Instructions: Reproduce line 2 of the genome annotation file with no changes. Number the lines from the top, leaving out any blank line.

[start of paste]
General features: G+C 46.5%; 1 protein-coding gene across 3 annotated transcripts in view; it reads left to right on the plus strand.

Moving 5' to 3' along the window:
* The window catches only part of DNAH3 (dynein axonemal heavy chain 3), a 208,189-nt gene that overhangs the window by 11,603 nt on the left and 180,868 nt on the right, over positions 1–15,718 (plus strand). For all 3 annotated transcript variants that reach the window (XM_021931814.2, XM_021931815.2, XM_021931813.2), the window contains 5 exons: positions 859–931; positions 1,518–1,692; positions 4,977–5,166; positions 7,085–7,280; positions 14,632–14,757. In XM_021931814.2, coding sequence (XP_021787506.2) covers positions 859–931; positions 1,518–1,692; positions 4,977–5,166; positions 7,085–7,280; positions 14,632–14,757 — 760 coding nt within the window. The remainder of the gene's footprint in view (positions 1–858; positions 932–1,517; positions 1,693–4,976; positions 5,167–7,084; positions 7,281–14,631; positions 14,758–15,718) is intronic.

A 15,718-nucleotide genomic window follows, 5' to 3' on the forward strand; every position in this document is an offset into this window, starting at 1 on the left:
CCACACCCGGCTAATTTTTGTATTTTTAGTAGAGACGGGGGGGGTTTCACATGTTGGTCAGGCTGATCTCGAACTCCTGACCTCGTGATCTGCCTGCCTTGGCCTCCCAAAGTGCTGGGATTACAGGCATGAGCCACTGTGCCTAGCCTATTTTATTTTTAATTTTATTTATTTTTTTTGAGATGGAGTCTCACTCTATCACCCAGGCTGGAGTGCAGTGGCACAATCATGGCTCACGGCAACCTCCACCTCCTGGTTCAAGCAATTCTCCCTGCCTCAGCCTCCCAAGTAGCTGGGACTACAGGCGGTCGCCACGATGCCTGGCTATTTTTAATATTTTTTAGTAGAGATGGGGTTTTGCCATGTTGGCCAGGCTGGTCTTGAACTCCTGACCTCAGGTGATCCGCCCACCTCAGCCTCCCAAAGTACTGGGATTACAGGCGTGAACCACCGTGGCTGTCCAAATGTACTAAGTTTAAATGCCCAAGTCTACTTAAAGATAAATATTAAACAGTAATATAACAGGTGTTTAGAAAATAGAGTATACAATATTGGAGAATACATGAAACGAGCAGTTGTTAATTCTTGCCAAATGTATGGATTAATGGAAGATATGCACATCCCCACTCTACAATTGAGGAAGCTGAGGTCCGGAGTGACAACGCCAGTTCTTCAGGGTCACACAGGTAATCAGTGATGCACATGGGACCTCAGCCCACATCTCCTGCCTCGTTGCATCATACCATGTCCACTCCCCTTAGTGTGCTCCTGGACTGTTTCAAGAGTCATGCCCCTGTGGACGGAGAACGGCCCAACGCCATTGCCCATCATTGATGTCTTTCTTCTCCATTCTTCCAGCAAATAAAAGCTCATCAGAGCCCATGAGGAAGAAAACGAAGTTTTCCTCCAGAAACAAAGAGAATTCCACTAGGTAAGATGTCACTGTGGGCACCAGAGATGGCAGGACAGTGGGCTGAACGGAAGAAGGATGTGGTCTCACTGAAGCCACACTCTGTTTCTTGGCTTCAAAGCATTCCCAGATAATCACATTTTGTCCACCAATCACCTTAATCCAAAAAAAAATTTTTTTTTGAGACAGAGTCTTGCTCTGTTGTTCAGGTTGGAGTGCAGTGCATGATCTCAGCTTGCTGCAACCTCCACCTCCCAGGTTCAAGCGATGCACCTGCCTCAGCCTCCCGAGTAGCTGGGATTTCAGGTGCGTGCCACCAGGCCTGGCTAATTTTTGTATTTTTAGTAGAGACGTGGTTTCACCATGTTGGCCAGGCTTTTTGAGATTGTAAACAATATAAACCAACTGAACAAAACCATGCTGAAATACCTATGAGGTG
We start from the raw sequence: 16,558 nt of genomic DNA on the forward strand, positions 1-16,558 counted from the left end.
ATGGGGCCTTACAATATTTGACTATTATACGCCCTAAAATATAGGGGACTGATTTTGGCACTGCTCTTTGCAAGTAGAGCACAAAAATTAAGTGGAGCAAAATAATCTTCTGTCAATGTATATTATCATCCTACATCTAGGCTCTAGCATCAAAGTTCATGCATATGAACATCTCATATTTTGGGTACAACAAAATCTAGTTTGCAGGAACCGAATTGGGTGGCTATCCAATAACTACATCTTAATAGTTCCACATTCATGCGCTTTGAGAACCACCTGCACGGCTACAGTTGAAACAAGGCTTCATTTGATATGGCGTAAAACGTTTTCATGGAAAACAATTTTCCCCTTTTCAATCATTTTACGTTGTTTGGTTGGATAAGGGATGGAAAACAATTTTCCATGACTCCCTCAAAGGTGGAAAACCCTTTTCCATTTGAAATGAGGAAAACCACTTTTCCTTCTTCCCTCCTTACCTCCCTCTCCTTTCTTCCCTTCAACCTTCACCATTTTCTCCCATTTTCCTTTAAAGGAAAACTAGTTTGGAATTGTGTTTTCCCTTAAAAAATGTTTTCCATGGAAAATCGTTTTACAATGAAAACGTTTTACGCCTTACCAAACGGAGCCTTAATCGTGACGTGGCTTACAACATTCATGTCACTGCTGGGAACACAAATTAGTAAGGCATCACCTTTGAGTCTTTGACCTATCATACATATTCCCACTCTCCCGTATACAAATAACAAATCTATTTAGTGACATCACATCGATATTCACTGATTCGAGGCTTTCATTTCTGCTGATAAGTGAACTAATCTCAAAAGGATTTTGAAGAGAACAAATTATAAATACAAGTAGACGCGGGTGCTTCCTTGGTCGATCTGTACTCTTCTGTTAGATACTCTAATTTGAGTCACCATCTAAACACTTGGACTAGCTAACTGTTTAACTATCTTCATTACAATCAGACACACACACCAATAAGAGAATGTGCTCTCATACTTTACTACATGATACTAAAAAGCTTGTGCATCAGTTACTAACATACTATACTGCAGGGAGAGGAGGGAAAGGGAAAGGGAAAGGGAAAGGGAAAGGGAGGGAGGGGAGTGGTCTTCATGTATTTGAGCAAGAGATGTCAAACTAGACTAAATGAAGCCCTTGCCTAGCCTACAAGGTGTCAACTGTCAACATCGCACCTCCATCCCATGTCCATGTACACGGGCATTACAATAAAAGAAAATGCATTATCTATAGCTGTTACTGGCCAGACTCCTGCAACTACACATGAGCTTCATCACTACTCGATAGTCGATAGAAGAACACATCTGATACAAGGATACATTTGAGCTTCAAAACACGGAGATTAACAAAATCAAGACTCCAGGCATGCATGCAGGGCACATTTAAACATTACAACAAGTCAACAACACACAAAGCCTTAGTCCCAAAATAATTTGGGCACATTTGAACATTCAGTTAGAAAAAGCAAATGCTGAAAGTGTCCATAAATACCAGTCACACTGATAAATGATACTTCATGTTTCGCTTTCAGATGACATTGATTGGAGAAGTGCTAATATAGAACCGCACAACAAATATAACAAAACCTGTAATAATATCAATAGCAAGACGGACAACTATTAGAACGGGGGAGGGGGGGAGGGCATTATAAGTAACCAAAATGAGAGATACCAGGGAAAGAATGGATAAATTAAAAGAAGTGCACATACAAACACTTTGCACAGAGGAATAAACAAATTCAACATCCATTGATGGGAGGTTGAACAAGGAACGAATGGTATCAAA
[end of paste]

Moving 5' to 3' along the window: